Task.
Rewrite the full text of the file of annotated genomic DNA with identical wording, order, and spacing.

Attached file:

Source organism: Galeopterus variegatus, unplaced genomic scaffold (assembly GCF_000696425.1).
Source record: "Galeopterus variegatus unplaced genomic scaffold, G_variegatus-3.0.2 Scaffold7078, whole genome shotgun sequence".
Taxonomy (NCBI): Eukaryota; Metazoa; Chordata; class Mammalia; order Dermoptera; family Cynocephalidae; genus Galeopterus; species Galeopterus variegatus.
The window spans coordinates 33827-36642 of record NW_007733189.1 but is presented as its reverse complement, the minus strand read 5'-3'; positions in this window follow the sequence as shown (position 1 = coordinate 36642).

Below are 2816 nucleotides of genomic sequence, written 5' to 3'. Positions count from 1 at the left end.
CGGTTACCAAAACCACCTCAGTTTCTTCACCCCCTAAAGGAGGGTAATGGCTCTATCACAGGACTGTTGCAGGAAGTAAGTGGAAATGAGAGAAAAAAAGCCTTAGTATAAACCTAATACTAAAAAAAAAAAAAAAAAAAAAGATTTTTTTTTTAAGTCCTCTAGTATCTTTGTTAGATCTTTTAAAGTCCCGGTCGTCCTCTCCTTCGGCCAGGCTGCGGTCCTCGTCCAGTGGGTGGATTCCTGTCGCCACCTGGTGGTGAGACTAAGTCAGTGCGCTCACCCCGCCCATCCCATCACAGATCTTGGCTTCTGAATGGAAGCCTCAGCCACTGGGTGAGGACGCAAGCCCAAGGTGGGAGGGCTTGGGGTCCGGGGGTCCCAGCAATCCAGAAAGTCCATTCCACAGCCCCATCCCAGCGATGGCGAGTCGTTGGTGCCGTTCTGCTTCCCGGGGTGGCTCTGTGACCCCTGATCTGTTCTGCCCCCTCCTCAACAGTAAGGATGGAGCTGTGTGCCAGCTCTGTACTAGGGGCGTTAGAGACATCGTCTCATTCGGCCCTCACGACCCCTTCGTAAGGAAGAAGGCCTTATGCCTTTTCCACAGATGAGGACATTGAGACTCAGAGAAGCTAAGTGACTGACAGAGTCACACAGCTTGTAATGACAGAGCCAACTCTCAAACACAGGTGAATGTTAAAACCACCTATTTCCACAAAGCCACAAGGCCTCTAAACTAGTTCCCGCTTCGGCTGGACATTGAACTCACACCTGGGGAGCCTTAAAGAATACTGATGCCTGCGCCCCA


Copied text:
Source organism: Galeopterus variegatus, unplaced genomic scaffold (assembly GCF_000696425.1).
Source record: "Galeopterus variegatus unplaced genomic scaffold, G_variegatus-3.0.2 Scaffold7078, whole genome shotgun sequence".
Taxonomy (NCBI): Eukaryota; Metazoa; Chordata; class Mammalia; order Dermoptera; family Cynocephalidae; genus Galeopterus; species Galeopterus variegatus.
The window spans coordinates 33827-36642 of record NW_007733189.1 but is presented as its reverse complement, the minus strand read 5'-3'; positions in this window follow the sequence as shown (position 1 = coordinate 36642).

Below are 2816 nucleotides of genomic sequence, written 5' to 3'. Positions count from 1 at the left end.
CGGTTACCAAAACCACCTCAGTTTCTTCACCCCCTAAAGGAGGGTAATGGCTCTATCACAGGACTGTTGCAGGAAGTAAGTGGAAATGAGAGAAAAAAAGCCTTAGTATAAACCTAATACTAAAAAAAAAAAAAAAAAAAAAGATTTTTTTTTTAAGTCCTCTAGTATCTTTGTTAGATCTTTTAAAGTCCCGGTCGTCCTCTCCTTCGGCCAGGCTGCGGTCCTCGTCCAGTGGGTGGATTCCTGTCGCCACCTGGTGGTGAGACTAAGTCAGTGCGCTCACCCCGCCCATCCCATCACAGATCTTGGCTTCTGAATGGAAGCCTCAGCCACTGGGTGAGGACGCAAGCCCAAGGTGGGAGGGCTTGGGGTCCGGGGGTCCCAGCAATCCAGAAAGTCCATTCCACAGCCCCATCCCAGCGATGGCGAGTCGTTGGTGCCGTTCTGCTTCCCGGGGTGGCTCTGTGACCCCTGATCTGTTCTGCCCCCTCCTCAACAGTAAGGATGGAGCTGTGTGCCAGCTCTGTACTAGGGGCGTTAGAGACATCGTCTCATTCGGCCCTCACGACCCCTTCGTAAGGAAGAAGGCCTTATGCCTTTTCCACAGATGAGGACATTGAGACTCAGAGAAGCTAAGTGACTGACAGAGTCACACAGCTTGTAATGACAGAGCCAACTCTCAAACACAGGTGAATGTTAAAACCACCTATTTCCACAAAGCCACAAGGCCTCTAAACTAGTTCCCGCTTCGGCTGGACATTGAACTCACACCTGGGGAGCCTTAAAGAATACTGATGCCTGCGCCCCA